There was the allusion that I was doing something brave, something risky, by moving to the outback, alone.
At times I have scrambled for my comfort zone, desperately searched for a shred of normality in a place that was so far from home. But the idea that any of it was out of my control – that’s a farce. I was coming out for a year then dusting off my blue book for a few more overseas stamps, flitting in and out like a butterfly on a summer’s day.
Of course, things rarely go to plan and from the first roo I gravely slaughtered on the road the plan became more complex than simply taking your clothes off on the Great Wall. The barren country out here is enchanting. I’ve fallen for crisp sunsets and people who tell you your boss is a cockhead when he tells you to walk through a heatwave to take a photo of them.
But the biggest change has crept up on me. It’s the dogs. Everyone has one. They’re more popular than belt buckles at rodeos and infinitely less useful. My relationship with canines in the past has bordered between difficult and distressing. You can read more about how much I loathe puppies here. It began when a simple poop-scoop in a plush Sydney park ended up all over my hand. It’s still too soon to laugh about that one.
It’s a different kennel out here.
I realised suddenly the other day that all of my friends here have these furry mates that they take to the river for a barking session. One bloke I spoke to recently owned about 40 canines. It all seems so incredibly grown up. I put dog and house ownership on the same level, mostly because they have a knack of happening simultaneously but also they require some form of commitment, although I definitely don’t profess to any genius knowledge in this area.
During my dog-hating city days I noticed that my lowly opinion on man’s best friend was rarely shared, respected or appreciated. People love their running, barking beasts more than their gardens. And it’s not as if dogs produce anything of worth. Except unconditional love, apparently.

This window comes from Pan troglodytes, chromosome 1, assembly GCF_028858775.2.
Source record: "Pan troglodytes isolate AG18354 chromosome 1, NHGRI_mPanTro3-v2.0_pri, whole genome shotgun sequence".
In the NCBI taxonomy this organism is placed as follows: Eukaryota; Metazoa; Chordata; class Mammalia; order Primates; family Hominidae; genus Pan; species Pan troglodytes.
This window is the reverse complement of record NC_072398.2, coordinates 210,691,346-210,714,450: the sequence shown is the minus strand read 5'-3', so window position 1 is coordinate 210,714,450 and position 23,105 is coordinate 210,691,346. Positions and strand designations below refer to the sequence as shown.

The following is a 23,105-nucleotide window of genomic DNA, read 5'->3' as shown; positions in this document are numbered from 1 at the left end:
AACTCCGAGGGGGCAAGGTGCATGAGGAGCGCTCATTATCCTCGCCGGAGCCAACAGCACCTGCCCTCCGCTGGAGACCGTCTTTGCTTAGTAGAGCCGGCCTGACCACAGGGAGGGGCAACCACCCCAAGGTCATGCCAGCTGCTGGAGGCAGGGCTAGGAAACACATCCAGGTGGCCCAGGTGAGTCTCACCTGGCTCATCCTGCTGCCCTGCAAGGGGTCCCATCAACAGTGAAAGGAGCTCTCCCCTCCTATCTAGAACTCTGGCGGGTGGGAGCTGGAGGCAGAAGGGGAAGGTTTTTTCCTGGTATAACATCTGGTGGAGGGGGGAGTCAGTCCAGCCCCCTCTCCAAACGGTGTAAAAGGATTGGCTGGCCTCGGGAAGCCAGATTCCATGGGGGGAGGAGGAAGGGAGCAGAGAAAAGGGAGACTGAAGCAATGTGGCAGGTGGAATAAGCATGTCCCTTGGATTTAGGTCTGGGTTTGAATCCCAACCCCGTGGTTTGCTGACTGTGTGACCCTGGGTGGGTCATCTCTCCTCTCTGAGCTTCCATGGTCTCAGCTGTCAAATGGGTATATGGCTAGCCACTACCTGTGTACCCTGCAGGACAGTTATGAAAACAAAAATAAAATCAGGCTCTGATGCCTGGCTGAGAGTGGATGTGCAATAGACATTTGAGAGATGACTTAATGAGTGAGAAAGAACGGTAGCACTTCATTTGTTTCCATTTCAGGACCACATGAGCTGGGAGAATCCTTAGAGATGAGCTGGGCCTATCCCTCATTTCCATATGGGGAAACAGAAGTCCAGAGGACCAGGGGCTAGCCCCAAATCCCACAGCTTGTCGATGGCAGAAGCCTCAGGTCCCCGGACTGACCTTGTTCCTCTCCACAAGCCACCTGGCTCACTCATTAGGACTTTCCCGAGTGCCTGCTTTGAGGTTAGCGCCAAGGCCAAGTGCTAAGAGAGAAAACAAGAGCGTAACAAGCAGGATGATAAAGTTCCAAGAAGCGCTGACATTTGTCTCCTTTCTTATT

Back then claiming to loathe puppies was the worst thing I could ever say on a date. Mens’ eyes would glaze over as if I’d started telling them about my split ends. For a while I wondered if I would become a spinster because I couldn’t handle dogs. So you can imagine my distress when I meet a nice guy and he drops into conversation ever so casually that he already has a dog. Yep, he owns it and feeds it, although the feeding is a rather liberal arrangement. Aware of my shortcomings in the dog love department I tried my hardest to win over Boots. He’s a lovely dog, certainly better than Michelle’s pal Romy, who I love very, very deep down. Boots can even ride a jet ski. But he does have a slight issue with moulting. I’m often left with a hand that could pass for an orang-utan’s left thigh. It hasn’t been too hard to wipe that on a pile of dirty towels or sumsuch.
As you can tell I wasn’t overanalysing the dog thing too much (please note sarcasm). Then I started looking for a share house. The Charleville telegraph was in fine form as I searched and found a new home within an hour. The new pad, of course, comes with Hugo. He’s a rather energetic puppy. On inspection I was licked more than an ice cream on a hot day. Apparently he’ll be sleeping outside.
So now my life does appear to be spiralling brilliantly out of control. My boyfriend owns a dog and soon I will be living with a puppy. How did that happen? I would never have allowed that when I was a city girl.
It’s fantastic. The spontaneity is going to my head. My carefully planned year out here has been hit by a dust storm and I have no idea where it will take me. Sharing the journey with new people, opening up is the next level of adventure, and one I had been avoiding, not least because I feared one day I’d be expected to love a hound.